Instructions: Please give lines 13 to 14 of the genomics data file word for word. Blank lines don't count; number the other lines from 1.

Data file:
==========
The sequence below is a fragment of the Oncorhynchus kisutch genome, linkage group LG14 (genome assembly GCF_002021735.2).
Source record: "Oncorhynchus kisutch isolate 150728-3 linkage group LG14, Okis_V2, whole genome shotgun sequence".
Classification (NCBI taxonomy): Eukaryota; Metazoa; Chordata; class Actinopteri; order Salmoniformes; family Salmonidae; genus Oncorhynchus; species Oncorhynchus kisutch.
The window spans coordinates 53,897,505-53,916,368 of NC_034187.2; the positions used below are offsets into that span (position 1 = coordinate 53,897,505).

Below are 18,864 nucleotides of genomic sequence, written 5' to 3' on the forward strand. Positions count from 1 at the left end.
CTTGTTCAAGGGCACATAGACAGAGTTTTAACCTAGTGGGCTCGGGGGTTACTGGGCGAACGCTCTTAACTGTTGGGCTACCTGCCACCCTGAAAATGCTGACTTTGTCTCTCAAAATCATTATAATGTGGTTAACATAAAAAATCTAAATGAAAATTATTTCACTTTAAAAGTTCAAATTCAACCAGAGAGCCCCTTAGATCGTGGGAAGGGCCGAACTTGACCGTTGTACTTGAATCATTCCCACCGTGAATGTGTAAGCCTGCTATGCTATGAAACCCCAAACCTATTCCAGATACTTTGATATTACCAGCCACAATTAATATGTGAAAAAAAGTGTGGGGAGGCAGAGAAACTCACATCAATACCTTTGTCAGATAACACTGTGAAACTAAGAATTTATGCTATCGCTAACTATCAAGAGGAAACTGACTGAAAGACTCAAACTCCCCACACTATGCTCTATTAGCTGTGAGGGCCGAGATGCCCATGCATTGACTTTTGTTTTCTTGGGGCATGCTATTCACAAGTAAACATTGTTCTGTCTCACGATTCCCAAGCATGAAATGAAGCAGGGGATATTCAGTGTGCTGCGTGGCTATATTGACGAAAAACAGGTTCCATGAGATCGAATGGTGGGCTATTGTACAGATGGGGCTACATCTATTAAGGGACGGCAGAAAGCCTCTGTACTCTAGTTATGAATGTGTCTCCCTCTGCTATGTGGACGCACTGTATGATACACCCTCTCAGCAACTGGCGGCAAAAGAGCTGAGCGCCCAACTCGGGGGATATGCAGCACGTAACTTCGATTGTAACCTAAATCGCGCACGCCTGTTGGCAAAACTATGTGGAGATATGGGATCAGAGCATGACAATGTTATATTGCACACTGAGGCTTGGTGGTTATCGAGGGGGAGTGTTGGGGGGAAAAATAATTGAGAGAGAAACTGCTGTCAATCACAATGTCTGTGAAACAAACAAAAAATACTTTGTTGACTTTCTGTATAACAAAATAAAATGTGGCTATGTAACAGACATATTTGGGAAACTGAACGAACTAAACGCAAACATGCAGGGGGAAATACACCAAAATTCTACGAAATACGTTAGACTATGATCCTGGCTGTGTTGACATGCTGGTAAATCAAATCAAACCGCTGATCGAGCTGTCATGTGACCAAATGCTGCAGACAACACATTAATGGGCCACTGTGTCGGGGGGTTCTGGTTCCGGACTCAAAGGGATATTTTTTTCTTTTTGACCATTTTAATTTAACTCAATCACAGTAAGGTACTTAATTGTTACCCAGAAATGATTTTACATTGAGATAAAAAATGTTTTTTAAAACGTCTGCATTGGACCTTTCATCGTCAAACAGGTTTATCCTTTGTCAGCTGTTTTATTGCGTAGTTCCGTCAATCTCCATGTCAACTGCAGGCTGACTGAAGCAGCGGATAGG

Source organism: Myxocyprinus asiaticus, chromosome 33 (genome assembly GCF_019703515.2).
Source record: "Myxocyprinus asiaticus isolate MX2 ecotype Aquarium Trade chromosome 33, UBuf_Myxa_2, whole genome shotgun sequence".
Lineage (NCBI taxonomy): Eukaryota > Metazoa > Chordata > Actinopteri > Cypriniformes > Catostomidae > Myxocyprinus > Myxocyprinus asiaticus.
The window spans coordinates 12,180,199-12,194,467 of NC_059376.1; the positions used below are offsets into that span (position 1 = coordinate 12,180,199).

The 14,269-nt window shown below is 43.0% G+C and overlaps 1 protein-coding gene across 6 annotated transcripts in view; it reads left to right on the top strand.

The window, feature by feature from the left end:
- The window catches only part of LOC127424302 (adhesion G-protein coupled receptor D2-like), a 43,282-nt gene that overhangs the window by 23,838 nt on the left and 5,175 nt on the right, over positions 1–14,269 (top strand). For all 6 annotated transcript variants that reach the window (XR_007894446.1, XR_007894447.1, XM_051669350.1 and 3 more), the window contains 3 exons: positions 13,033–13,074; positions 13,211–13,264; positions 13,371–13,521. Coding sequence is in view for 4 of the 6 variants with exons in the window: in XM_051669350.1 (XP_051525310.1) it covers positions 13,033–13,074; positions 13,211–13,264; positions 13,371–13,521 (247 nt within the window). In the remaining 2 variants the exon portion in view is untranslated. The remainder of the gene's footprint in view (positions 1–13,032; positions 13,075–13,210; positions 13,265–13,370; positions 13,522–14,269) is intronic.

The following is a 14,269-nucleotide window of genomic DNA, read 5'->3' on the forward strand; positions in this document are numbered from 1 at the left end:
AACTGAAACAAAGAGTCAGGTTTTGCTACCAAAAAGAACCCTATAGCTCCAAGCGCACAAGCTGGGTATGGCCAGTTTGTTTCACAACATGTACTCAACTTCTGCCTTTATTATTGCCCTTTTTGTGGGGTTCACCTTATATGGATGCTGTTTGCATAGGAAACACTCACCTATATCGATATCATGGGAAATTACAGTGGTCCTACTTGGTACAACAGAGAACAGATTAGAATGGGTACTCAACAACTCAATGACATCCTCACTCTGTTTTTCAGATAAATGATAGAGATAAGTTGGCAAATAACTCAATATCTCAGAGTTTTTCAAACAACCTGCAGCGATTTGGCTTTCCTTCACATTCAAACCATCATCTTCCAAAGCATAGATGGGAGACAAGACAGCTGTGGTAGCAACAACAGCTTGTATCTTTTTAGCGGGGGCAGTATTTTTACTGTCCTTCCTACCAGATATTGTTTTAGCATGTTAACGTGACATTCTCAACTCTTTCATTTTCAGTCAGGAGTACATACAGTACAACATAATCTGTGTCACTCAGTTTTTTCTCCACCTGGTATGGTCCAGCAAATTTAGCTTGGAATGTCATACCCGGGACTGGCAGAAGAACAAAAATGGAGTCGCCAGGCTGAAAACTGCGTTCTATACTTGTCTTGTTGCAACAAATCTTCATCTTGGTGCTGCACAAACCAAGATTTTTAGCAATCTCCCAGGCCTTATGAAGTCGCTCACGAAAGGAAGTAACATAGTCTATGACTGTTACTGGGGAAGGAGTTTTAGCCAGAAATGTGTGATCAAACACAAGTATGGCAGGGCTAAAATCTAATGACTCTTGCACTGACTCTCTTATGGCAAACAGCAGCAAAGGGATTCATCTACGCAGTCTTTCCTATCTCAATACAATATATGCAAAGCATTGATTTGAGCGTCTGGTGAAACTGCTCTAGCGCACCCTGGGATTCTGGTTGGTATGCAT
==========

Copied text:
- The window catches only part of LOC127424302 (adhesion G-protein coupled receptor D2-like), a 43,282-nt gene that overhangs the window by 23,838 nt on the left and 5,175 nt on the right, over positions 1–14,269 (top strand). For all 6 annotated transcript variants that reach the window (XR_007894446.1, XR_007894447.1, XM_051669350.1 and 3 more), the window contains 3 exons: positions 13,033–13,074; positions 13,211–13,264; positions 13,371–13,521. Coding sequence is in view for 4 of the 6 variants with exons in the window: in XM_051669350.1 (XP_051525310.1) it covers positions 13,033–13,074; positions 13,211–13,264; positions 13,371–13,521 (247 nt within the window). In the remaining 2 variants the exon portion in view is untranslated. The remainder of the gene's footprint in view (positions 1–13,032; positions 13,075–13,210; positions 13,265–13,370; positions 13,522–14,269) is intronic.

The following is a 14,269-nucleotide window of genomic DNA, read 5'->3' on the forward strand; positions in this document are numbered from 1 at the left end: